Peck order and mothering ability


10 Years
Jun 9, 2009
Does a hen's position in the peck order have any bearing on how well she will be able to defend a clutch of chicks? Will a low ranking hen still shrink from the "higher ups" even when she has babies? Or will the hormones help her rise to the occasion? What do you think?


Premium Feather Member
10 Years
Feb 5, 2009
South Georgia
I have 4 free ranging hens, including a broody who as of today is raising 4 chicks in the same coop with the others. She is either the lowest on the pecking order, or next to lowest. I have already seen all 4 hens and all 4 chicks in the coop together today. These same hens were part of a larger group who raised one chick last year; I never separated the mother and chicks then, either.

The other hens were curious and watched the chicks, but I did not see any effort to attack.

Not only that, only one of the eggs she was setting hatched, last Thursday, so this morning I bought 3 more from the feed store, and introduced them to the broody and chick around 10 AM today. All went very well, and Mama has been teaching all 4 to scratch and eat all day.

Maybe I just have nice chickens....


10 Years
Apr 12, 2009
West Virginia
You know, I don't think I have ever observed the pecking order thing. Perhaps because they free range, they do not seem to quarrel.

My darn Guineas do quarrel. They fight with the chickens, they fight with each other.

They don't take on the Peacocks.



12 Years
May 25, 2008
I've wondered myself whether a bottom-of-the-pecking-order hen would be assertive & capable of protecting her chicks if put with others...

Dirt Road

11 Years
Nov 9, 2008
Southern Idaho
As a rule, the chicks will fit right in with their mother within her place in the pecking order. The other hens will almost always accept them in that position. The hen will not suddenly find the ability to dominate the other hens. Only time you will have a big problem is trying to put a hen and chicks in a pen where the hens' position is not already established.


flakey chick

12 Years
May 3, 2007
I had a problem with it.

I had 2 hens and let one go broody. She was at the bottom of the pecking order. I didn't want to separate them because then they would both be lonely. They had a large communal nesting box and the other hen laid while the other brooded. I grafted some chicks under broody and she accepted them. When my other hen when to lay, she did not appreciate the interlopers. She grabbed one and ran off with it. Mommy did nothing. I intervened and separated them. I think she would have eatten the chick given the chance.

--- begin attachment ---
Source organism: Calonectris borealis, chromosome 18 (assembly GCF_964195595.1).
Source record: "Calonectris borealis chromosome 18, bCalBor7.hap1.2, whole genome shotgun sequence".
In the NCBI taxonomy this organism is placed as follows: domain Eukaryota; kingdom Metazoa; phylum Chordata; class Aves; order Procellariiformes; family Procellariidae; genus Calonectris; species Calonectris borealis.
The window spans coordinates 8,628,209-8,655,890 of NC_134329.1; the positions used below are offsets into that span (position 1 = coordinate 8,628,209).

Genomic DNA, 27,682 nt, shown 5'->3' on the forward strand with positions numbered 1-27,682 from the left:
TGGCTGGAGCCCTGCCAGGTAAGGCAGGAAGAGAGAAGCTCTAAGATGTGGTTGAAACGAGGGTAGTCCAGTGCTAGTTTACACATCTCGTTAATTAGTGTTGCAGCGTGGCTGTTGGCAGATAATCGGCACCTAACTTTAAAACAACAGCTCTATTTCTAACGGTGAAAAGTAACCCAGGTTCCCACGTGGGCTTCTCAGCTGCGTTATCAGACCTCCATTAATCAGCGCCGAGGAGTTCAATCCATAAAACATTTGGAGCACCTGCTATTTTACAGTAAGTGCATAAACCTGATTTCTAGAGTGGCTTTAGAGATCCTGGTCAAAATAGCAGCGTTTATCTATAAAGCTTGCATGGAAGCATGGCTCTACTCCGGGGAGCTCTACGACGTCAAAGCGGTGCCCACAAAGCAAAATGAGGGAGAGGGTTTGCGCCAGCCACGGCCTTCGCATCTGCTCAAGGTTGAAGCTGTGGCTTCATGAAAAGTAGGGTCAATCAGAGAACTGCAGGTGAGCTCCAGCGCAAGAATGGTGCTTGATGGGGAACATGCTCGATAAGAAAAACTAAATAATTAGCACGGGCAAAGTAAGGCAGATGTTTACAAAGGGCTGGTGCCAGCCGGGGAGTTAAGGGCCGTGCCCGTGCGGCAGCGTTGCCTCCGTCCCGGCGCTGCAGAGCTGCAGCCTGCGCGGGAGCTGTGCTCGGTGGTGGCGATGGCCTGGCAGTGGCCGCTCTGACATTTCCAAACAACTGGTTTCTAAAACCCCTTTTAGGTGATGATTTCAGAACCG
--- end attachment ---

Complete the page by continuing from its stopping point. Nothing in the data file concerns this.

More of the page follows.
BTW They are now integrated and doing fine.


10 Years
Jun 9, 2009
Thanks, everyone. I had been told by several people that it would not be a problem, that even a low ranking hen would stop at nothing to protect her chicks. So, I allowed my broody hen, second lowest in a flock of 15 chickens, to hatch some eggs.

However, when the first chick hatched, I noticed other hens kicking her out of the nestbox so they could use it to lay their eggs. Afraid the chick would be trampled, I moved the mother and eggs to a separate pen.

The three chicks that hatched are now around 4 wks old, and they and mother have been gradually re-integrated into the flock. Mother does try to defend them from most of the other chickens, but will flee from a couple of the top hens. So far, those top hens do not seem interested in hurting the chicks - they seem to just want to let them know who's boss. But if they wanted to kill them, it looks to me like Mom would not put up a fight.

Anyone else have experience with low ranking hen raising chicks within a flock?


11 Years
Jul 17, 2008
DC Region
I have eight hens and 15 pullets, I've two co-raising about 20 chicks, one brooding. The one brooding is my lowest chicken, she picked an out of the way place to brood but is otherwise fine.

I don't separate broodies from the flock - including the Roos and the up and coming cockerals and pullets and all generally goes well.

Of course while they're growing out - any truly vicious, contentious bird ends up named Soup and discovers that short life path. I hate a constantly spatting yard, so I do tend to weed out trouble long before they brood a group of chicks.

Some broodies defend like the dickens and some just don't. Penelope is the velociraptor of the chick rearing group and her co-parent is Caladan, who is not nearly as assertive and usually lets Penelope handle all the defenses of the entire group.

Pumpkin the one on eggs is going to have a rough go because she hates trouble. We'll see. It's her second clutch, she was driven off the first clutch by an over amorous cockeral who pestered her. If she really wants to brood, she's going to have to step up and defend herself this time.

I don't artificially separate even when a broody fails. This is a free range flock, flock integration and survival by the strongest being important. If the broody is too weak mentally to successfully raise a clutch, then that's an egg set I don't need.

I keep a bator running in case, pretty much always.

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